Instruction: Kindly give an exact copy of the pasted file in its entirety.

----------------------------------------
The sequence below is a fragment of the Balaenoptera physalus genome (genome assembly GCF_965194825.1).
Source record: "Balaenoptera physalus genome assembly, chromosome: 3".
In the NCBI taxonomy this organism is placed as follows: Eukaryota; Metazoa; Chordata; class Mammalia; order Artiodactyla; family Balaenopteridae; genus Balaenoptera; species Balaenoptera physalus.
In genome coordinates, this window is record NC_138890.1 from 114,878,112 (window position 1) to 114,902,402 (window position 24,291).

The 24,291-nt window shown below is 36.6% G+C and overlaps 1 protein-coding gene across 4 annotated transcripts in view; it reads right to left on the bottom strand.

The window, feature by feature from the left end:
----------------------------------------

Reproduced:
The sequence below is a fragment of the Balaenoptera physalus genome (genome assembly GCF_965194825.1).
Source record: "Balaenoptera physalus genome assembly, chromosome: 3".
In the NCBI taxonomy this organism is placed as follows: Eukaryota; Metazoa; Chordata; class Mammalia; order Artiodactyla; family Balaenopteridae; genus Balaenoptera; species Balaenoptera physalus.
In genome coordinates, this window is record NC_138890.1 from 114,878,112 (window position 1) to 114,902,402 (window position 24,291).

The 24,291-nt window shown below is 36.6% G+C and overlaps 1 protein-coding gene across 4 annotated transcripts in view; it reads right to left on the bottom strand.

The window, feature by feature from the left end: